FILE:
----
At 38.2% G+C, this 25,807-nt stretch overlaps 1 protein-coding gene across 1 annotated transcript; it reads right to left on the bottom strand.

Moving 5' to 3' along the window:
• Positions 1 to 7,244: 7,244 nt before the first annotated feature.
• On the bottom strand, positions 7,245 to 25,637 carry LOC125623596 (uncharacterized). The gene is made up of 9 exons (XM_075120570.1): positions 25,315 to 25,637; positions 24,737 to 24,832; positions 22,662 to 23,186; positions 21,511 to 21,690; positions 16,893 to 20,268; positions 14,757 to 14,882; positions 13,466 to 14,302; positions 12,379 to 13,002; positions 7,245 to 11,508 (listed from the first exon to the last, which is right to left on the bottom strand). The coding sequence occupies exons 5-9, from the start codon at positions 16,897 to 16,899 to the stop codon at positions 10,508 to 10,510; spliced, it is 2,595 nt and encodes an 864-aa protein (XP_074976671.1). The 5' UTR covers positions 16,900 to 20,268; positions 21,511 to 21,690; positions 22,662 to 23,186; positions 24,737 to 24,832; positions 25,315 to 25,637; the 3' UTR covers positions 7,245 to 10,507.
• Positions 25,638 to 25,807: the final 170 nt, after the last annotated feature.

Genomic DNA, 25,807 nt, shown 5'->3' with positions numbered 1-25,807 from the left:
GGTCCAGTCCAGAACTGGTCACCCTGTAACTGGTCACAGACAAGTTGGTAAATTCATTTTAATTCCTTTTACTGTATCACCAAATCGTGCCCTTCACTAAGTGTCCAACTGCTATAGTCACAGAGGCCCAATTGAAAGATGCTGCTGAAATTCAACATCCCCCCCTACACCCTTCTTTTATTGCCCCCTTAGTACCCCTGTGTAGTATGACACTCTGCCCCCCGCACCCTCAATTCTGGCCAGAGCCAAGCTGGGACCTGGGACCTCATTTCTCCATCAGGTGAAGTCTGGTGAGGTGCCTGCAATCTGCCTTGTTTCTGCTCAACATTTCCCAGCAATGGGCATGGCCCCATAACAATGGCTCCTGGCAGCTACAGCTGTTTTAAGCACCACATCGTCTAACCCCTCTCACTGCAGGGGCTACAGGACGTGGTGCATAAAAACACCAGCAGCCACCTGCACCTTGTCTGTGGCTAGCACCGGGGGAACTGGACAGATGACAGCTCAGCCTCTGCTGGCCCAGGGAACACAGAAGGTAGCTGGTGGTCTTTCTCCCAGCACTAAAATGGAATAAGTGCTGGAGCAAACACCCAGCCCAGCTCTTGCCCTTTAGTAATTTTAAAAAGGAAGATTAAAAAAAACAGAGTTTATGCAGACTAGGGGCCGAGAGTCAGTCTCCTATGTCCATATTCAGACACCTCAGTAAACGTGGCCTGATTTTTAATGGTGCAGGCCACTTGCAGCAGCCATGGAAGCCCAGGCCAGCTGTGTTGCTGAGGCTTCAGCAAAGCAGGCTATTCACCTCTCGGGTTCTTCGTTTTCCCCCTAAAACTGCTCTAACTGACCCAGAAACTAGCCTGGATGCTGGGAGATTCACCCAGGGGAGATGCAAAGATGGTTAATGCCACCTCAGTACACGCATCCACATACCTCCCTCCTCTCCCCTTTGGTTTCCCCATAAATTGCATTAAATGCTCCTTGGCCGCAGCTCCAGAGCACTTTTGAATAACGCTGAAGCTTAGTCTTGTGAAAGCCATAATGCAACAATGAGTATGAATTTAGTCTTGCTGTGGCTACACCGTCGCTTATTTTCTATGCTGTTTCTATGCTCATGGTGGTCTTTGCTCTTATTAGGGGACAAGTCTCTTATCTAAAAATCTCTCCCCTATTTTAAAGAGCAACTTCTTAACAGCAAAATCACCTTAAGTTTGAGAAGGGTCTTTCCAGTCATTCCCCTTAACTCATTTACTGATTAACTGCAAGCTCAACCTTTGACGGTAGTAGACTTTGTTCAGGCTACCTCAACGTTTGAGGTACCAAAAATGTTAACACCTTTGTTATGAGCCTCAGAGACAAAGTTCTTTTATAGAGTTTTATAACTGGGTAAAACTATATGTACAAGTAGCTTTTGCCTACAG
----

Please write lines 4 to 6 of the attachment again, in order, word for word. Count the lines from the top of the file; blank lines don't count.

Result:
• On the bottom strand, positions 7,245 to 25,637 carry LOC125623596 (uncharacterized). The gene is made up of 9 exons (XM_075120570.1): positions 25,315 to 25,637; positions 24,737 to 24,832; positions 22,662 to 23,186; positions 21,511 to 21,690; positions 16,893 to 20,268; positions 14,757 to 14,882; positions 13,466 to 14,302; positions 12,379 to 13,002; positions 7,245 to 11,508 (listed from the first exon to the last, which is right to left on the bottom strand). The coding sequence occupies exons 5-9, from the start codon at positions 16,897 to 16,899 to the stop codon at positions 10,508 to 10,510; spliced, it is 2,595 nt and encodes an 864-aa protein (XP_074976671.1). The 5' UTR covers positions 16,900 to 20,268; positions 21,511 to 21,690; positions 22,662 to 23,186; positions 24,737 to 24,832; positions 25,315 to 25,637; the 3' UTR covers positions 7,245 to 10,507.
• Positions 25,638 to 25,807: the final 170 nt, after the last annotated feature.

Genomic DNA, 25,807 nt, shown 5'->3' with positions numbered 1-25,807 from the left: